Phoenix Ranks #3 for US Data Center Absorption

Year-over-year absorption nearly doubles; new construction anticipated

Amid the pandemic, Phoenix maintained its position as a top US data center market, benefiting from increased cloud migration and technology adoption across major industries. These forces drove unprecedented activity in the data center industry to end 2020, and positioned Phoenix as #3 in the US for total data center space absorbed.

According to JLL’s Data Center Year-end report, 2020 was a record year for the data center industry across the US with absorption tracking historic highs in numerous markets. Absorption reached 619.3 megawatts across 15 US markets, driven in large part by increased emphasis on consumer convenience and improved efficiencies to supply greater development.

Phoenix experienced an almost doubling of its data center absorption over the past 12 months, increasing from 26 megawatts in 2019 to 51 megawatts in 2020. That is behind only Northern Virginia, who led the nation with 323 megawatts absorbed, and Chicago, who falls just ahead of Phoenix with 59 megawatts of absorption.

Mark Bauer

“Phoenix’s data center sector is extremely healthy, with demand outpacing supply,” said JLL Managing Director Mark Bauer. “The objective for our market moving forward will be construction – creating the contiguous spaces that end users require.”

While data center construction in Phoenix dipped at the end of 2020, the Valley is on track for steady development and continued absorption that’s expected to continue through 2021 and beyond.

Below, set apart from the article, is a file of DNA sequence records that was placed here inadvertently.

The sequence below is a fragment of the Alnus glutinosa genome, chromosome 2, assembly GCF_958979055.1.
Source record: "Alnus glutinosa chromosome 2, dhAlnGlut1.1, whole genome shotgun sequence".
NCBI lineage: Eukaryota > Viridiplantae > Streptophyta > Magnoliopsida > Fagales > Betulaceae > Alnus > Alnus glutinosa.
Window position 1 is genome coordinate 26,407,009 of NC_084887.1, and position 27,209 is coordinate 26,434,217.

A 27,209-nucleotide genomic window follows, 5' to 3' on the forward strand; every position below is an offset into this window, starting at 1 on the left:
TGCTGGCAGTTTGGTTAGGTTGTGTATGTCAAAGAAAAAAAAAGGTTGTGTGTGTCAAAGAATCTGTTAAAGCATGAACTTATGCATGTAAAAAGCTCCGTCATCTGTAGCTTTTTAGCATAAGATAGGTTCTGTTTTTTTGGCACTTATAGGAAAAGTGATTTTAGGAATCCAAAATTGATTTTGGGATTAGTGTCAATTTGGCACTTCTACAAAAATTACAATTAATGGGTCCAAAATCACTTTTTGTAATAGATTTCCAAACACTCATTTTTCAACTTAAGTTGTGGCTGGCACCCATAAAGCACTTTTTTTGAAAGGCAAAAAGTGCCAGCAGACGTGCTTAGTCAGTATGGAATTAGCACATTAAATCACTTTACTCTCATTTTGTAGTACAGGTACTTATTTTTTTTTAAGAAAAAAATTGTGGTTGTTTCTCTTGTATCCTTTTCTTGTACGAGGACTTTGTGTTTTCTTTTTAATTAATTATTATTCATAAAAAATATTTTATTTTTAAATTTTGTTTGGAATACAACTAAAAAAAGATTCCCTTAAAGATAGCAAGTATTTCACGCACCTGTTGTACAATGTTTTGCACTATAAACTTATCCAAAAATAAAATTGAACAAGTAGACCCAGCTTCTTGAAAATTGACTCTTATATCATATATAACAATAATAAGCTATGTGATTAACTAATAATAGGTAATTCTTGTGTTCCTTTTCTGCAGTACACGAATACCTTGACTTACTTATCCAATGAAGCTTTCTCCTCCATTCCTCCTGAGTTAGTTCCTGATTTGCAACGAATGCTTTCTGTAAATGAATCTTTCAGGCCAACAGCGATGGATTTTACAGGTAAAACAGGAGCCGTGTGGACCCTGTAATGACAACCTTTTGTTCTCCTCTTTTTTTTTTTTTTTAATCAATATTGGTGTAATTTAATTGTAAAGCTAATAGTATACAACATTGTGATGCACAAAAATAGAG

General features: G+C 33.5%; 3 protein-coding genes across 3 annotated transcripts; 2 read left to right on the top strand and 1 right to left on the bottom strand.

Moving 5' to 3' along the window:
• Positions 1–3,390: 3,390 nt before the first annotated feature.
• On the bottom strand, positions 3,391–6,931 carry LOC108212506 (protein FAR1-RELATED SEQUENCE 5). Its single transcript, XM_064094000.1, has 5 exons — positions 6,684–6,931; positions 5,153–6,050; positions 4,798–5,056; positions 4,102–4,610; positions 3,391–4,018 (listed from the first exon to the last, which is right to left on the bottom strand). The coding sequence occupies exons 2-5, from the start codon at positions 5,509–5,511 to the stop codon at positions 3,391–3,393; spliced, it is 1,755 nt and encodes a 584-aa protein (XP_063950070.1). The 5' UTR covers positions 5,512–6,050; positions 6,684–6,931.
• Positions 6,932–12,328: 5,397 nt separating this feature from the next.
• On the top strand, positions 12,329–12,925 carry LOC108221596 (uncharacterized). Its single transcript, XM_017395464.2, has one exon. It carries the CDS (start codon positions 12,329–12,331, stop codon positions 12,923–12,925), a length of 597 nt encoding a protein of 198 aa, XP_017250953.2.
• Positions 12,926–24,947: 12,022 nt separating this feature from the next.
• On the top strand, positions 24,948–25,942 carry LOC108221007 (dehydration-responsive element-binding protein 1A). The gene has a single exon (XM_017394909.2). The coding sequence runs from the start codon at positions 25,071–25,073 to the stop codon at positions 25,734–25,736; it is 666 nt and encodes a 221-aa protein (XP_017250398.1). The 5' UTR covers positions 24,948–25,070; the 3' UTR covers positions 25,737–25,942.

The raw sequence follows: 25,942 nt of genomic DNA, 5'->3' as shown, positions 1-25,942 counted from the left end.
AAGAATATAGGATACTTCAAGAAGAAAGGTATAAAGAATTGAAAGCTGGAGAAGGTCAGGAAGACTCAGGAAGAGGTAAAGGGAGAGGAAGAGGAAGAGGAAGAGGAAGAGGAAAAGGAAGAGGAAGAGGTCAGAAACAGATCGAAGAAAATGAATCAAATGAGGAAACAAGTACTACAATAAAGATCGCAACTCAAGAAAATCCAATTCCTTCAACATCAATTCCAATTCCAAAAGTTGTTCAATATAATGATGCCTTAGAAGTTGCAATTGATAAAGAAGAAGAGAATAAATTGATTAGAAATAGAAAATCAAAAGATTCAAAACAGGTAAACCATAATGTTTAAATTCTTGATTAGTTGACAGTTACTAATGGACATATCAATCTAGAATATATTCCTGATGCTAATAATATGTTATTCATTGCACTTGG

In order to keep up with increased demand, 611.3 megawatts of data center product is under construction in the US according to JLL, more than double what was reported in 2019. Approximately 250 additional megawatts, within almost 1 million square feet, are planned for the Valley.

Large Phoenix land purchases are already making way for a new pipeline of Phoenix construction, which Bauer says will approximately double the Valley’s data center inventory in the years ahead.

“This new product will meet demand from hyperscale cloud companies, corporate-owned enterprise data centers and colocation operators, and from rapidly expanding finance, healthcare, social media and software companies,” said Bauer.

Key Phoenix data center projects to watch include the 60,000-square-foot and 120,000-square-foot shell buildings by Compass Datacenters in Goodyear, 4.5 megawatt of commissioned space by Stream Data Centers, new substation on the QTS central Phoenix campus and new NTT substation completing in Mesa. Edgecore, CyrusOne and Aligned are also positioned to commission shell space in 2021.